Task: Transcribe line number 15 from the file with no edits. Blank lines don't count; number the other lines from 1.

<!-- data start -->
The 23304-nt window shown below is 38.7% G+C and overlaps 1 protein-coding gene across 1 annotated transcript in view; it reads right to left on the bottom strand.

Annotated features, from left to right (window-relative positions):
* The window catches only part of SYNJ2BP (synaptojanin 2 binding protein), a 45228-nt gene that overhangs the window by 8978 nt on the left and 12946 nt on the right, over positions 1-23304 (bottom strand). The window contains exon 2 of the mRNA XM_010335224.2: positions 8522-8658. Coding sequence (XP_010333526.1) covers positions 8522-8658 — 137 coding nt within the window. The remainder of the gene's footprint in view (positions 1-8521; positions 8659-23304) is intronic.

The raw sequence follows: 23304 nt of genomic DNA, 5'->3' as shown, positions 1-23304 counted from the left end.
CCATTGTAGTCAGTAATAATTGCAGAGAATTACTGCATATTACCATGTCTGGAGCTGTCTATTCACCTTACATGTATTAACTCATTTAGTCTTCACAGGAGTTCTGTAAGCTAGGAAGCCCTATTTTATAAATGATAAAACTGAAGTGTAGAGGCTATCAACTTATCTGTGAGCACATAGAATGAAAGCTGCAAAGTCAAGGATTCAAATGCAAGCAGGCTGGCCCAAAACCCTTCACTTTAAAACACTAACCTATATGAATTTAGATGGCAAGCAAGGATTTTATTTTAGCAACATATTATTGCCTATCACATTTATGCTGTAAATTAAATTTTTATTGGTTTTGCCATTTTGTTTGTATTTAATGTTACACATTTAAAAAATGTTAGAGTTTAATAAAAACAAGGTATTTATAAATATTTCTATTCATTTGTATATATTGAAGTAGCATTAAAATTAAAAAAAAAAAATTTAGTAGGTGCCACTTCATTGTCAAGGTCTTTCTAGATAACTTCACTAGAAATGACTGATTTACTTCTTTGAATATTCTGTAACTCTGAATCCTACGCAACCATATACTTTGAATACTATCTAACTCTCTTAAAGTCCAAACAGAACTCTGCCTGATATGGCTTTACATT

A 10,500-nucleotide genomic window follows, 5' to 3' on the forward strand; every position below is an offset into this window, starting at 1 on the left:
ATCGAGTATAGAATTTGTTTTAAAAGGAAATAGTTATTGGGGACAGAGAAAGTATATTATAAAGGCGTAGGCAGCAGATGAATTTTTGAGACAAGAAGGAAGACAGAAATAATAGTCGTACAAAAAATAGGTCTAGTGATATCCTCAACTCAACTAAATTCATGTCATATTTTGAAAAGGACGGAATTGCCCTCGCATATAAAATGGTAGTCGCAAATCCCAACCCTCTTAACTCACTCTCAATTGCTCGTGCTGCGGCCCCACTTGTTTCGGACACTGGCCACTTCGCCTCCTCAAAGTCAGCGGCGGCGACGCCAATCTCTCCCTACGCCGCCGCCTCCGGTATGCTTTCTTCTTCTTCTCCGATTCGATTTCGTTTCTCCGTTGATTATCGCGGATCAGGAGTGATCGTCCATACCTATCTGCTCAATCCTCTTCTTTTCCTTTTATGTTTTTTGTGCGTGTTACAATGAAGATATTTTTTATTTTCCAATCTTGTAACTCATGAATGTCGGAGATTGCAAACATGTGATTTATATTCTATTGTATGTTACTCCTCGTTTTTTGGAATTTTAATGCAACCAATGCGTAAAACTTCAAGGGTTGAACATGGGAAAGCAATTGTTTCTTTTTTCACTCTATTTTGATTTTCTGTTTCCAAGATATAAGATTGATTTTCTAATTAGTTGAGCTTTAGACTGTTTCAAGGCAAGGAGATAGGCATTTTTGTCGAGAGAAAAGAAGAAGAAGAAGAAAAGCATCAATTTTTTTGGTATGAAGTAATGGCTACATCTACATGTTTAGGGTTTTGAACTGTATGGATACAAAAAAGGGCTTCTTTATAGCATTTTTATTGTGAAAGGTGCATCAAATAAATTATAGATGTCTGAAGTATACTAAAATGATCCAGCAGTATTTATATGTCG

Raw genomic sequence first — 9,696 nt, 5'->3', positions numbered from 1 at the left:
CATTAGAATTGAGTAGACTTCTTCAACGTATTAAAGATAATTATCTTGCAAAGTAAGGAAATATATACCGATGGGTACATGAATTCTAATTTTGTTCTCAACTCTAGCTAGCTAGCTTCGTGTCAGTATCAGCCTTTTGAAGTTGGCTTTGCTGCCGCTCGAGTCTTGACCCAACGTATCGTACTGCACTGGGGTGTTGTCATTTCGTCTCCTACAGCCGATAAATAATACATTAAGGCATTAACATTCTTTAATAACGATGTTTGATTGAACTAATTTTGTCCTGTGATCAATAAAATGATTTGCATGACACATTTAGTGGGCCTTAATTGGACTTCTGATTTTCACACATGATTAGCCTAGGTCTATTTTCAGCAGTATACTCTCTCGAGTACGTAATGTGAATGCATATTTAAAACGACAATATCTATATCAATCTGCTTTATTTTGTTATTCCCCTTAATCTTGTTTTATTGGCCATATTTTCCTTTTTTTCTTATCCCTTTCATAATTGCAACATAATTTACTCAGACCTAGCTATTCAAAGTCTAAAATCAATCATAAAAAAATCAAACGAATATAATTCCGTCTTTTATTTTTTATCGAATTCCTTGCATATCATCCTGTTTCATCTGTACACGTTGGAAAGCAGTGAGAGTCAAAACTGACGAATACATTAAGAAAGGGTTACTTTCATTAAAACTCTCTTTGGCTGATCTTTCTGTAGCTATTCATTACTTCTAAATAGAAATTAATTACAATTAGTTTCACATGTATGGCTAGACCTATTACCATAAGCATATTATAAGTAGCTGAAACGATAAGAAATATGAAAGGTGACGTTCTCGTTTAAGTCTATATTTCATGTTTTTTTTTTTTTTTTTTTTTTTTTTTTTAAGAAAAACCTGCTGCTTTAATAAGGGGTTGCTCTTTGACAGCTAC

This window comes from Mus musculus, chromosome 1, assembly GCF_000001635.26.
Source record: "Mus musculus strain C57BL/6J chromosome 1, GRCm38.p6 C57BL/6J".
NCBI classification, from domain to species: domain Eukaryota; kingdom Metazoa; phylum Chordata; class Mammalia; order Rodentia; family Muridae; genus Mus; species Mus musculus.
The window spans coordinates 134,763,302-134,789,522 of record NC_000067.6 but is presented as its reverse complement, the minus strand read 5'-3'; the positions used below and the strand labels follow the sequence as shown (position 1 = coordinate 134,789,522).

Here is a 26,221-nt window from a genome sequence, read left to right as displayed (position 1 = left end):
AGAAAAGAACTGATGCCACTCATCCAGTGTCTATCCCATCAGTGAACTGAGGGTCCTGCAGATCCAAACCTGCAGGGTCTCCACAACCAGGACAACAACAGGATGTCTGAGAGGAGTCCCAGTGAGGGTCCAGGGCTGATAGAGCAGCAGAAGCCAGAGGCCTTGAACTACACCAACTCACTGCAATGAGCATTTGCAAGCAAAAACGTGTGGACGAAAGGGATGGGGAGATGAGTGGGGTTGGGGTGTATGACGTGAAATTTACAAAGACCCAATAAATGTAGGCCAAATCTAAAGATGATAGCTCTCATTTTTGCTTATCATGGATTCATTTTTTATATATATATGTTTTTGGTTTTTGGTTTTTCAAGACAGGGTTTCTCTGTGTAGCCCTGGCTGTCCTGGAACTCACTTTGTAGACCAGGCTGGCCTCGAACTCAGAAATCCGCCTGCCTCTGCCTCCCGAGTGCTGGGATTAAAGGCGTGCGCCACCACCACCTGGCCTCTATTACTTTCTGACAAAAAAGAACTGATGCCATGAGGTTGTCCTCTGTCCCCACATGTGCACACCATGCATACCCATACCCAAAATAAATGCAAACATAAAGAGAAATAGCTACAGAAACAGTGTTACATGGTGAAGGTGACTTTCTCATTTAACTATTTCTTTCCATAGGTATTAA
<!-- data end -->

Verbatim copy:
AGAAAAGAACTGATGCCACTCATCCAGTGTCTATCCCATCAGTGAACTGAGGGTCCTGCAGATCCAAACCTGCAGGGTCTCCACAACCAGGACAACAACAGGATGTCTGAGAGGAGTCCCAGTGAGGGTCCAGGGCTGATAGAGCAGCAGAAGCCAGAGGCCTTGAACTACACCAACTCACTGCAATGAGCATTTGCAAGCAAAAACGTGTGGACGAAAGGGATGGGGAGATGAGTGGGGTTGGGGTGTATGACGTGAAATTTACAAAGACCCAATAAATGTAGGCCAAATCTAAAGATGATAGCTCTCATTTTTGCTTATCATGGATTCATTTTTTATATATATATGTTTTTGGTTTTTGGTTTTTCAAGACAGGGTTTCTCTGTGTAGCCCTGGCTGTCCTGGAACTCACTTTGTAGACCAGGCTGGCCTCGAACTCAGAAATCCGCCTGCCTCTGCCTCCCGAGTGCTGGGATTAAAGGCGTGCGCCACCACCACCTGGCCTCTATTACTTTCTGACAAAAAAGAACTGATGCCATGAGGTTGTCCTCTGTCCCCACATGTGCACACCATGCATACCCATACCCAAAATAAATGCAAACATAAAGAGAAATAGCTACAGAAACAGTGTTACATGGTGAAGGTGACTTTCTCATTTAACTATTTCTTTCCATAGGTATTAA